A faceless puppet boy is entrusted with a mechanical rabbit, which he must reluctantly return to a mysterious handless man. During his journey, he parlays with the moon, swims the ocean and penetrates a primeval forest roamed by wild dogs. Eventually, unable to decipher the meaning or even the reality behind his cosmic adventures, the puppet boy tears off his own Styrofoam face.
An adult spin on fairy tale themes, Padraic Duffy’s “The Mechanical Rabbit” at the Sacred Fools Theatre is a surrealistic and occasionally unwieldy parable that explores a child’s painful progression from innocence to experience. The gap between the two proves too wide for Marty, the puppet protagonist, who eventually tumbles into despair, even insanity.
The slight, deliberately simplistic plot strains to support a wealth of technical effects in Duffy and Mauri Bernstein’s ingenious staging. A dizzying combination of mixed-media, puppetry, music and live performance, the piece is breathtakingly inventive. The action is underscored by Kubilay Uner’s brooding original music, performed live by cellist Marina Peterson. Like ninjas on a mission, a black-clad crew silently glides around Jim Walters’ marvelously malleable set, cueing up video segments, clicking slides and manipulating Christine Papalexis’ marvelous puppets.
The puppets range from tiny shadow silhouettes, especially effective in charming underwater sequences, to life-sized. Few human faces are seen. The adult puppets have been constructed with blank Styrofoam faces, onto which slides of actors’ faces are projected -- a virtuosic stunt that goes surprisingly smoothly.
Not so smooth, on opening night, was a botched video segment in the final seconds of the show -- a misfortune that cast the thematic point of the proceedings into some doubt. The top-heavy technical elements sometimes slow the play’s pacing, but those elements, in and of themselves, are extraordinary.
Video director Trey Stokes, sound designer Kevin B. Barron, lighting designer Sean Telles and lighting designer Ruth Silveira all deserve high praise, as does the entire design team, for this flawed but groundbreaking work.
-- F. Kathleen Foley
“The Mechanical Rabbit,” Sacred Fools Theatre, 660 N. Heliotrope Drive, Hollywood. Thursdays-Saturdays, 8 p.m. Ends April 26. $15. (310) 281-8337. Running time: 1 hour, 45 minutes.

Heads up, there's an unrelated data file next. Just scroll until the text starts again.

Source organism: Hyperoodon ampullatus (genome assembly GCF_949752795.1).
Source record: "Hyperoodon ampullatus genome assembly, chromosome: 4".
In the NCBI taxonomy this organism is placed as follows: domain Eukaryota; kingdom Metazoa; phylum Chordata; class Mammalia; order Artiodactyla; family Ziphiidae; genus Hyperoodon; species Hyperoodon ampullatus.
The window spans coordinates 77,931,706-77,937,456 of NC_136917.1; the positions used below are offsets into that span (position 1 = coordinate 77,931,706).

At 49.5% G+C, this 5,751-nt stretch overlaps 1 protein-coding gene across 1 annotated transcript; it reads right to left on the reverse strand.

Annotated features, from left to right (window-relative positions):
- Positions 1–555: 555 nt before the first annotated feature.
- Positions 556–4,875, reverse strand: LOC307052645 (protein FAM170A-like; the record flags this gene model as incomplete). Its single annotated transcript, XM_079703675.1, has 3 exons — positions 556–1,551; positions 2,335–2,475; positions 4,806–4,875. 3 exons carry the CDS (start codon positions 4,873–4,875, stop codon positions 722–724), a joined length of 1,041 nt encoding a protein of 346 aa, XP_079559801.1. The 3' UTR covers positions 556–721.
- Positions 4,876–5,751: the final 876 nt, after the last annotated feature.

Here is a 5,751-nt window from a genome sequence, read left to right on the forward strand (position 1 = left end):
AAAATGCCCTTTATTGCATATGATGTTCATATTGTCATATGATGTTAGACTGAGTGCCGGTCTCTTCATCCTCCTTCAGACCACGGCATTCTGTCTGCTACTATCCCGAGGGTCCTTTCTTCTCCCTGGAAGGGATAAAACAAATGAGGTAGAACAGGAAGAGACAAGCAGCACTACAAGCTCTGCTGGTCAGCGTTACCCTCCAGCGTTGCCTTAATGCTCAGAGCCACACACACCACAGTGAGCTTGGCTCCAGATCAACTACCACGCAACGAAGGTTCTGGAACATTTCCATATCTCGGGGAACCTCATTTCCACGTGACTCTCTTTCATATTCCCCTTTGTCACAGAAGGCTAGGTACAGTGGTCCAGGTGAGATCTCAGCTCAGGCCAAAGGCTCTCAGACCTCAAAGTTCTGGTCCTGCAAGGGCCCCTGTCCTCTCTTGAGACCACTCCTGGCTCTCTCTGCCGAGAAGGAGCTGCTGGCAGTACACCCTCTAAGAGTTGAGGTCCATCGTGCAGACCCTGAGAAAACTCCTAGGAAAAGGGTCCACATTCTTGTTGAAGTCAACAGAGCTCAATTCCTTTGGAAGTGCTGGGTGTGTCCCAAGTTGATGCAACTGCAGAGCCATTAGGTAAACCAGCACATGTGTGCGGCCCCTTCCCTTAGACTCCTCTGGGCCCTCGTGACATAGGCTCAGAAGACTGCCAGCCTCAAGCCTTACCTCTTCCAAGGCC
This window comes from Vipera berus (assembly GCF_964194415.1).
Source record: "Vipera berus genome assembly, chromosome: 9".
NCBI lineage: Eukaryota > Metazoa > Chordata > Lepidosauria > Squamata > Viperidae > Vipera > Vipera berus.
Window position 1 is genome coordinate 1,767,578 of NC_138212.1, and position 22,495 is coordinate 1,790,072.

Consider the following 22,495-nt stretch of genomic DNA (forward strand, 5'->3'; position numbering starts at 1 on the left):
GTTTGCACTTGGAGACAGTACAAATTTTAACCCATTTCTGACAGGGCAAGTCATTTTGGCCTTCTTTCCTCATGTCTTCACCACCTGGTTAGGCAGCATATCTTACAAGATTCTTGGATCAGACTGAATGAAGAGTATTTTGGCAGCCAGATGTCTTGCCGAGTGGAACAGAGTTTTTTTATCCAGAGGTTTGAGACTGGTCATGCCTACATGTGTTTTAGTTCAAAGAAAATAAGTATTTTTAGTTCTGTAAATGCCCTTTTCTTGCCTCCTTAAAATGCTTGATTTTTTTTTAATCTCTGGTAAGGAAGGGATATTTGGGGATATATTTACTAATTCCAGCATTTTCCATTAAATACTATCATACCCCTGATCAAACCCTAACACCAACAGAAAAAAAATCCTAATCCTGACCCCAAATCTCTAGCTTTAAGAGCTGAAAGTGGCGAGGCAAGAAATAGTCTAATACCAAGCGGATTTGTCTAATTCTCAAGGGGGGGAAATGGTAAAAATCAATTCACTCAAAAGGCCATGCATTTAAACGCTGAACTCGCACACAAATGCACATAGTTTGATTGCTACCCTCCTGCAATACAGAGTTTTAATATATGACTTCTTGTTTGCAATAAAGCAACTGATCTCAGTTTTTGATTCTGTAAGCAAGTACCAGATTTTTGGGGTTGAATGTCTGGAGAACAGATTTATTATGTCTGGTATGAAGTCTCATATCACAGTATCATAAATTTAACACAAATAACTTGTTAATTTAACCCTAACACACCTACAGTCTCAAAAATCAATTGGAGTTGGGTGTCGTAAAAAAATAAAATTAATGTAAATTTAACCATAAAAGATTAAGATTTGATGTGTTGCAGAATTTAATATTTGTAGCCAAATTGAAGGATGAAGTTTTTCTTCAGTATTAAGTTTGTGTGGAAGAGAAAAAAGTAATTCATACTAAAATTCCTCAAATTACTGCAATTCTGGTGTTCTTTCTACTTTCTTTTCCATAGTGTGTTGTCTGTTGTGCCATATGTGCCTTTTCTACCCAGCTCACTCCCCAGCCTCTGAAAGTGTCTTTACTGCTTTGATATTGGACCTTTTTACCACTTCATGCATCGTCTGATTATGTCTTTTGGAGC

Love that’s lusty but, alas, creaky
The founder of the Los Angeles Theatre Center, which folded in 1991, veteran theater maven Bill Bushnell returns to Los Angeles to direct the West Coast premiere of Mayo Simon’s “Split,” a Company Rep production at the American Renegade Theatre.
It’s a homecoming with no fatted calf in sight. In fact, Simon’s play about middle-aged-plus lovers whose long-term affair is drawing to a close is meager fare, seasoned with a heavy hand.
In the play, Arthur (Donald Bishop), a married professor who lives on Long Island, has just gotten word that his unmarried girlfriend, Claire (Michele Marsh), who lives in L.A., is about to be married. Trapped in a loveless marriage, Arthur loves Claire but can’t bring himself to forfeit his comfortable life on her behalf. Dissatisfied with Arthur’s occasional visits, Claire frets about her future and longs for companionship in her fast-approaching twilight years.
Amusing Brandon Ford Green plays various roles, including a waiter, a piano-bar player, a homeless woman and a pizza delivery man, all of whom step out of character to portray the Speaker, Arthur’s omnipresent inner voice, who cynically counsels Arthur to avoid commitment at any cost.
Simon gets points for portraying oldsters as lusty, full-bodied individuals who face the same urges and dilemmas as young people. However, the play’s creakiness belies its intended vitality, and Bushnell does little to oil the works. Marsh is endearing as a self-sufficient divorcee whose independence palls with encroaching old age, but Bishop is dangerously stiff in his role as randy paramour. As a result, their sexual attraction fails to convince -- a glaring flaw in this wannabe romantic comedy, which never quite gels as either comedy or romance.
“Split,” American Renegade Theatre, 11136 Magnolia Blvd., North Hollywood. Thursdays-Saturdays, 8 p.m.; Sundays, 2 p.m. Ends April 20. $20 to $25. (818) 506-7550. Running time: 1 hour, 25 minutes.